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Perhaps an obvious question, but I can't give a precise answer. Exactly, why the idea of AA to increase the representation of minority group through methods is gaining prominence in recent times(*)? I mean, what reasons should motivate a society to increase representation of minority groups through methods like affirmative action?


Some thoughts I've had:

I thought about the "fairness" argument, but if we really get to the meat of it, we are all fundamentally different. The manifestation of race based differences are due to the different genes in people and the environment they grew up in. Taking the idea of affirmative action to the logical extreme, wouldn't society in the future have AA based on literally what genes a person has? This seems a bit absurd to me.

On this track, would we be compromising the quality of the candidates in the upper position as in attempts to give equivalent gene reservation, wouldn't we push those with worser genes ( chance for disease, lower cognitive ability) into upper position.

Eg: Let's say for example, would we also give people with some rare disease genes reservation benefits/ AA benefits so that they can also be represented in the system.

Note: I do 'feel' AA as a whole is a good thing, the issue is when we try to properly try to define concepts relating to it, and the edges of it's meaning.


Related:

Does Affirmative action really help in reducing inequality?

The following is linked since usually these underrepresented groups own lesser amount of wealth in the country:

Correlation between wealth and Academic performance?

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    As you know, Politics Stack Exchange is a Q&A site, not a debate forum. This question reads more like a prompt to start a debate rather than a question one can give a straight "correct" answer to. And the fact that the sections "Some thoughs I've had" is much longer than the actual question makes it seem like the questions primary purpose is to give the author a vessel to share their personal thoughts with an audience, rather than to receive information.
    – Philipp
    Feb 1, 2022 at 12:32
  • I do understand this is a touchy issue for many, but the idea of starting of a debate was not my intention. I wrote the section of my thoughts, because I've asked these question to other people and these were answers I received and rebuttals I came up with. The nature of the question/answer being felt as sharing of one's thought is inevitable on this site. As it's people who are writing question and answers and whatever is written by people inherit the biases of people. @Philipp Feb 1, 2022 at 14:27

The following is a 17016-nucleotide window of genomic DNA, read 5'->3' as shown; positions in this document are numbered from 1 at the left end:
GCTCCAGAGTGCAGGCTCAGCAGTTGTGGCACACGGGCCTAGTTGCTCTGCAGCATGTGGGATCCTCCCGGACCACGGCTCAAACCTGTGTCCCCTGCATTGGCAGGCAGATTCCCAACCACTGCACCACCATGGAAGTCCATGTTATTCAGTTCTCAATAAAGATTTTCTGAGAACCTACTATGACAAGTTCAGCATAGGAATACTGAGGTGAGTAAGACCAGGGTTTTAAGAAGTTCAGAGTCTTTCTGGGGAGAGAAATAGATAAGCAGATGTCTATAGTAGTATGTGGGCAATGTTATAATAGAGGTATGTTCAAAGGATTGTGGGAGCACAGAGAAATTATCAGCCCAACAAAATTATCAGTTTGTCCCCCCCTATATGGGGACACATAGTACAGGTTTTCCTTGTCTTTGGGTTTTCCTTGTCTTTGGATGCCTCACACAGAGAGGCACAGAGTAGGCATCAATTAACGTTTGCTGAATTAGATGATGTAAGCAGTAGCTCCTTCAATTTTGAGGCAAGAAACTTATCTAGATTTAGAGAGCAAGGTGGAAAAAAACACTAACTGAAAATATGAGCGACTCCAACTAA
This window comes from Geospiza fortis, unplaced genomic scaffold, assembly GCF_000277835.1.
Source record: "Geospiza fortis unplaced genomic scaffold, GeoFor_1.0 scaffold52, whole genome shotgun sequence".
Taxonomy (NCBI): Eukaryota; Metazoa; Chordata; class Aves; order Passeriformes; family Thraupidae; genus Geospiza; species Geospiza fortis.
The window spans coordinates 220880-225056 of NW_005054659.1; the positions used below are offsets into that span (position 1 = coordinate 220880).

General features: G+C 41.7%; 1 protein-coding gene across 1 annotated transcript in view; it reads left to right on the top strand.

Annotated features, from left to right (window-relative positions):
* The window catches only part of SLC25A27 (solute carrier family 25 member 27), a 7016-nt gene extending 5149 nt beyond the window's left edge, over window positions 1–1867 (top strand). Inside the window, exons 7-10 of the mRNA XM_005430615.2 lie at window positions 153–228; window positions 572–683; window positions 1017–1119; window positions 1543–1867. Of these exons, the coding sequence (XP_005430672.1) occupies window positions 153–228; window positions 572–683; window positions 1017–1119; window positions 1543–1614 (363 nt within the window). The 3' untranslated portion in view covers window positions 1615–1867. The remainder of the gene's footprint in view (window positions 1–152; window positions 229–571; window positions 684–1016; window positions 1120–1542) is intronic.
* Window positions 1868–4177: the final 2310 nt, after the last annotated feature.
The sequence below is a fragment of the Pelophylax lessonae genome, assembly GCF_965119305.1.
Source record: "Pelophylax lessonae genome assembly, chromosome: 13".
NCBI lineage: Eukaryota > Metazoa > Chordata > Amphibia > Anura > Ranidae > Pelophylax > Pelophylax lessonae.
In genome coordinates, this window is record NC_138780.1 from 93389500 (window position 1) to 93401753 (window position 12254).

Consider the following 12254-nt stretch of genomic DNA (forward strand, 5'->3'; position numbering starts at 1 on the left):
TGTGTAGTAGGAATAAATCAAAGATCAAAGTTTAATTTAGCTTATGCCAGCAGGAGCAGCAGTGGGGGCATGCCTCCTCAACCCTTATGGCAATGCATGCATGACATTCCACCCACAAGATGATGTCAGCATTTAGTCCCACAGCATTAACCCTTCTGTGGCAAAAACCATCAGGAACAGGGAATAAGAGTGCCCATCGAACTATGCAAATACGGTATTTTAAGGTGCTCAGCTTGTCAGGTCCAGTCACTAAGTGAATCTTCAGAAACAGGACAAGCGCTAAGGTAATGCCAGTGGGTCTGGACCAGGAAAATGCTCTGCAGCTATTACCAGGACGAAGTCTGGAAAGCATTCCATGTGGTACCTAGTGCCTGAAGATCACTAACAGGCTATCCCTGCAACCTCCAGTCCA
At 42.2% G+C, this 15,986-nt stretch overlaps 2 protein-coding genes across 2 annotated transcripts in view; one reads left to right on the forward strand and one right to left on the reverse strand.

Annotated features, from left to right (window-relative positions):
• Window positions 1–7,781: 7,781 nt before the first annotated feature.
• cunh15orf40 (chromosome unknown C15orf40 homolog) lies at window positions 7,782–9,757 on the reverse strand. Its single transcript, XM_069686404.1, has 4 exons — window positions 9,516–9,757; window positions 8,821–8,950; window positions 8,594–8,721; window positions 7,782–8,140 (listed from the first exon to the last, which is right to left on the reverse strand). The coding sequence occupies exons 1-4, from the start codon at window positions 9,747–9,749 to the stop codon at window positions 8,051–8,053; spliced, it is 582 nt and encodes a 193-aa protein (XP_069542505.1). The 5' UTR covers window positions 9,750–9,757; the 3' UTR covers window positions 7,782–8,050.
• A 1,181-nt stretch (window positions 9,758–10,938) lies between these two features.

• People of the lowest caste of India are there because they do not receive the same quality of life and education as higher castes, because they are lowest caste, because they...
    – CGCampbell
    Feb 2, 2022 at 12:00
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    Technically speaking caste is based on Birth at the moment, not on economic status. However, yes, it is related to social capital as UCS own about more than 50% of wealth when they make up less than 35% of population. There was another question I asked which gave evidence for the fact that money determines education run, but, my question is this particular point completely ruled out? Is there anyway to know it's not true? @CGCampbell Feb 2, 2022 at 12:36

1 Answer 1

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You seem to be under the assumption that minorities currently are not represented because they are inferior. When in fact it's because of discrimination (just looking at the supreme court, it's rather unreasonable to assume that white, Christian, non-Catholic men are vastly superior to women, non-white people, non-Christians, and Catholics, or indeed any other religions).

Combating this discrimination results in a larger pool of talented people to choose from, and thus increases quality.

Additionally, a diversity in representation will lead to a diversity in points of views, which will result in better outcomes as more views are considered.

For a corporate view on the issue, see eg here.

And of course, the fairness argument is rather valid.

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    What sense do you think I consider them inferior in? Suppose one takes everything you said as a given, it still doesn't explain the premise I put forward of people being fundamentally different and genes Feb 1, 2022 at 11:33
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    @Buraian "The manifestation of race based differences..." This in the original question. Fundamentally there are no significant differences between people based on their race. Certainly not to the extent that as a group they would choose or be less suited to any particular job.
    – Jontia
    Feb 1, 2022 at 11:47
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    @Jontia Would you say the NBA is engaging in pro-black discrimination, given its disproportionate percentage of black players?
    – user76284
    Feb 4, 2022 at 9:36
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    There are significantly better ways to have diversity of opinion like having people from different professions, political parties, or other things that matter more than race.
    – user35972
    Feb 8, 2022 at 6:27
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    Also, you're ignoring that women go into different fields besides politics because of their own interests rather than solely discrimination.
    – user35972
    Feb 8, 2022 at 6:32

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